Public transit investment spurs renewal in downtown core

Via the Globe and Mail

With a quiet hum, sleek light-rail trains carve their way along an urban spine from the north end of Waterloo to the south end of next-door Kitchener, traversing a 22-stop route that includes two shopping malls, two universities, two city halls, one hospital and a future multimodal transit hub.

Funded by Waterloo Region, the province and the federal government, the $818-million light rail train (LRT) system – known as the Ion – has proven highly popular since it opened in June. But the Ion isn’t just moving people. It’s been designed to limit sprawl, intensify downtown development and make it more convenient for the area’s youthful demographic to live and work close to the amenities they need in this fast-growing urban centre.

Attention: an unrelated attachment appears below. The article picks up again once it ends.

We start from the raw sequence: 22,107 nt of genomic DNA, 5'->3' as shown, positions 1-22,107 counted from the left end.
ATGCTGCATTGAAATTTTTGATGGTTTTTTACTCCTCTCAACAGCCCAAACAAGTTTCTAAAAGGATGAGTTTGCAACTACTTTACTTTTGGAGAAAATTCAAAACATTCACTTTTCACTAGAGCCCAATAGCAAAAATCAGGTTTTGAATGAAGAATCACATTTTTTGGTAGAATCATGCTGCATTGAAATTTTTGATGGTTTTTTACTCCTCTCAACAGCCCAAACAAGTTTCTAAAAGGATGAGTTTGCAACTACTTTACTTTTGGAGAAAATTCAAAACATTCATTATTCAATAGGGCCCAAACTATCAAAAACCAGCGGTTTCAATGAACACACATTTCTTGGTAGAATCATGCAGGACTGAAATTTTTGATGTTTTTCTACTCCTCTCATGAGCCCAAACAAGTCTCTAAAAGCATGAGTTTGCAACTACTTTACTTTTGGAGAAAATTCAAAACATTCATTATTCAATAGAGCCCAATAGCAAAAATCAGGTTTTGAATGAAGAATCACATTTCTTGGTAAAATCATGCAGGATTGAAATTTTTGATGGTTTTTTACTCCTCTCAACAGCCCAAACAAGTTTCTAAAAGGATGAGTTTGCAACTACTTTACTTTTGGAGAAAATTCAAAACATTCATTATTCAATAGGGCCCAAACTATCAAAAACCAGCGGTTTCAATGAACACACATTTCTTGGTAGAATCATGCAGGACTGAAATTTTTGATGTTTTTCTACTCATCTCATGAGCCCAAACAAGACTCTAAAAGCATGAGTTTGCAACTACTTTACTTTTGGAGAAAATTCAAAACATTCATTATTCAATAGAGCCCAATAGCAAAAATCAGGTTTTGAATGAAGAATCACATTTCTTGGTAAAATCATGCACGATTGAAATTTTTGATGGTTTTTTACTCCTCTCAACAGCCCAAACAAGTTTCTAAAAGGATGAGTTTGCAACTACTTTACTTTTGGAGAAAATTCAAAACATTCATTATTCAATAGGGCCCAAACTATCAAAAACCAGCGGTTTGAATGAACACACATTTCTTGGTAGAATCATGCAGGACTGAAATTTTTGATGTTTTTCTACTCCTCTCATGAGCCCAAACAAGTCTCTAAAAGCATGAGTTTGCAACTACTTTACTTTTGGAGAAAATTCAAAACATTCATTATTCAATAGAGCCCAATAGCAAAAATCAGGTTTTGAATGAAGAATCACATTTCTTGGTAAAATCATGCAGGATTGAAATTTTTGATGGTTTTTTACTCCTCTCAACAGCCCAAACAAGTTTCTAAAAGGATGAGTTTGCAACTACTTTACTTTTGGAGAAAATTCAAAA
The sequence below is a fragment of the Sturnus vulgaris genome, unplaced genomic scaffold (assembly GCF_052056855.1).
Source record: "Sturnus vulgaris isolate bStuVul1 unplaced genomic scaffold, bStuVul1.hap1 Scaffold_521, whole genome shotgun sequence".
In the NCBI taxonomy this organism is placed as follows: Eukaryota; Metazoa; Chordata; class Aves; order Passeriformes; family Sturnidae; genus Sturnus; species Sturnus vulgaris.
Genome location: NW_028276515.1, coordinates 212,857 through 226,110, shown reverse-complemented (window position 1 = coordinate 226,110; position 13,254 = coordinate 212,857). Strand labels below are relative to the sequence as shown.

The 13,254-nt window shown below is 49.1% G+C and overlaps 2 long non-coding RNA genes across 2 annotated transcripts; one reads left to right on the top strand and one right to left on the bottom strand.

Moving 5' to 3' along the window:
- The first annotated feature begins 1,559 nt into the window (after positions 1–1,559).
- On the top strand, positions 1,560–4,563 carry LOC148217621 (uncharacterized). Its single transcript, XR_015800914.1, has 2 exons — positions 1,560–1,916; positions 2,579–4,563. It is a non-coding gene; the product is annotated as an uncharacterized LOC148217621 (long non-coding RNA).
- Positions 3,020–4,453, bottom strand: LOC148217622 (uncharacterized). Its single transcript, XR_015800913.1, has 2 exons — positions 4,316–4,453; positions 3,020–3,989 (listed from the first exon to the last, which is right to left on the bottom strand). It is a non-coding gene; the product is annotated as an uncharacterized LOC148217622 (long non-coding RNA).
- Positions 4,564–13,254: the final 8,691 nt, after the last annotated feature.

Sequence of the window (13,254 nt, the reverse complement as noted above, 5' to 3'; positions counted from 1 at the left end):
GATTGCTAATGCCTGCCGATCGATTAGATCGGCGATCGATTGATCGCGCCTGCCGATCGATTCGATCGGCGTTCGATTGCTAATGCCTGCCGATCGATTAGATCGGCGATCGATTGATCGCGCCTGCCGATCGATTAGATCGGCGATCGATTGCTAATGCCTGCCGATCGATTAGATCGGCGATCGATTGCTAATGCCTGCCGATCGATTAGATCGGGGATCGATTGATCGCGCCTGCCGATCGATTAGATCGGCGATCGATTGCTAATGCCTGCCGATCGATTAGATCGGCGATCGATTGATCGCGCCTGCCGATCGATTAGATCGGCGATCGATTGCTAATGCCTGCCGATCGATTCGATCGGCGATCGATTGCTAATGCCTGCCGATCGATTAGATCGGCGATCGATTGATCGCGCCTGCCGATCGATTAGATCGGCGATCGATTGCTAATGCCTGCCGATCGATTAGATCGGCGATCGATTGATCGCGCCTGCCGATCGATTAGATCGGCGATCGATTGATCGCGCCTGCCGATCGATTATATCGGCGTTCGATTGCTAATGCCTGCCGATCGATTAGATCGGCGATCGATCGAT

“The Ion represents quite a structural shift in the development pattern,” says Rod Regier, commissioner of planning, development and legislative services for the region of Waterloo. “There is a fundamental shift in the nature of the built form that is emerging.”

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